Are all relationships headed in this direction?  For the Japanese, I think this trend will continue to grow and unfold.  For Americans?  I think there’s still too much religion influencing (and holding back) capitalism from this industry, rather than vice versa.  Sexuality, relationships, and intimacy are still very much tied to the private sphere in American culture.  Until this changes, our conception of a ‘relationship’ won’t be commodified.  You can’t sell what you can’t talk about.  Can you?


7 thoughts on “Life in the Fast Lane: A Working Woman Don’t Need No Man”

  1. I think it’s interesting that in your last paragraph you mention “there’s still too much religion influencing (and holding back) capitalism from this industry”. In my opinion, our parents and grandparents would love it if we felt this way, but our generation is rapidly moving away from religious beliefs and into less conventional methods, especially in terms of relationships. With that being said, I think that Americans are put off by the idea of comodifying intimacy and still want to believe that their “one true love” is still out there. We may not have time for relationships, but the desire is still there.


    1. When I referenced religion, I was thinking of the Baby Boomer generation that yielded both hippies and the conservative religious right wing. That group of religious and politically active adults (that I think we sometimes forget about) that have shaped what is acceptable in mainstream culture in many ways. I agree that we are moving towards commodifying intimacy but we are put off by this idea because of religion’s influence on what is right and acceptable in mainstream culture.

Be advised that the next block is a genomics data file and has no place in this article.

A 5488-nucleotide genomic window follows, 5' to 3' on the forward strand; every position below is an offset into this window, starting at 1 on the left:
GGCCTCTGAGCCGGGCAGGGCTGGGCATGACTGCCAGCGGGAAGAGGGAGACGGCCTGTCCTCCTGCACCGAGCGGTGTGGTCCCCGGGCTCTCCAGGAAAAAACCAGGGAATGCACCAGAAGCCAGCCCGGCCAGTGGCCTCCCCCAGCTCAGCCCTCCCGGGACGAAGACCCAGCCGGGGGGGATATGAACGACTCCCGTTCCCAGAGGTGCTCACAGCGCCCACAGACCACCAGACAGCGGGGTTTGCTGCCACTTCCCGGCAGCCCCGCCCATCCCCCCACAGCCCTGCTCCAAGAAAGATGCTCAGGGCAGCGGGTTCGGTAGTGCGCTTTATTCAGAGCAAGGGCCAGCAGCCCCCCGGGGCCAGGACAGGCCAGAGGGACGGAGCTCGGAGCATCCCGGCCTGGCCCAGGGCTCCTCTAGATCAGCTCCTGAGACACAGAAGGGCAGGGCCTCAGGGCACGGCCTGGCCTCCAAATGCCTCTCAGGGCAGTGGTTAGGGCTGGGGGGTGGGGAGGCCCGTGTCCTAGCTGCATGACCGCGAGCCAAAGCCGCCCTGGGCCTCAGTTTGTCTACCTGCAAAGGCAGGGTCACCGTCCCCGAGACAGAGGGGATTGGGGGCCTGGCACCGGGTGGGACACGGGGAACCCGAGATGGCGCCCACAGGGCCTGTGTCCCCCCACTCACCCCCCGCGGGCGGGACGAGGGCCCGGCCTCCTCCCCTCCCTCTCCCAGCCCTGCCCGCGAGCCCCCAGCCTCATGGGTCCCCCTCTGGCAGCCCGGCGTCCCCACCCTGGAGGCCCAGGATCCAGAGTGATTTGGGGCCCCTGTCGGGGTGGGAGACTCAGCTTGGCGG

1. The US is paradoxically both more religious in some ways (people who claim Bible is source of truth, USA is Christian society) and less (attendance is down, unaffiliated biggest group).


  2. Also I couldn’t adjust the featured image. It was the line from the cuddle cafe where the worker says, “When I see couples during Christmas, I wish they would die”


  3. The fact that you introduced the concept of the private and public sphere produced a lot of insight about why there are such differences between Japanese and U.S. views on intimacy. Great read! Do you think that there has been a shift this generation in regards to intimacy’s place within the public/private sphere…or is it a much more fundamental and hard to change value?


  4. “we don’t talk about sexual intimacy in public spaces. ”

    We sure as fuck make a lot of videos, commercials, movies and tv shows about it, don’t we? Is that not intimacy or not public or what am I missing here?


    1. Hmm fair point. We don’t talk about non-normative kinds of sexual intimacy. Like the mainstream dialouge on sexula relations is usually heteronormative and doesn’t really take into acount the variety of sexuallities and sexual experiences that exist.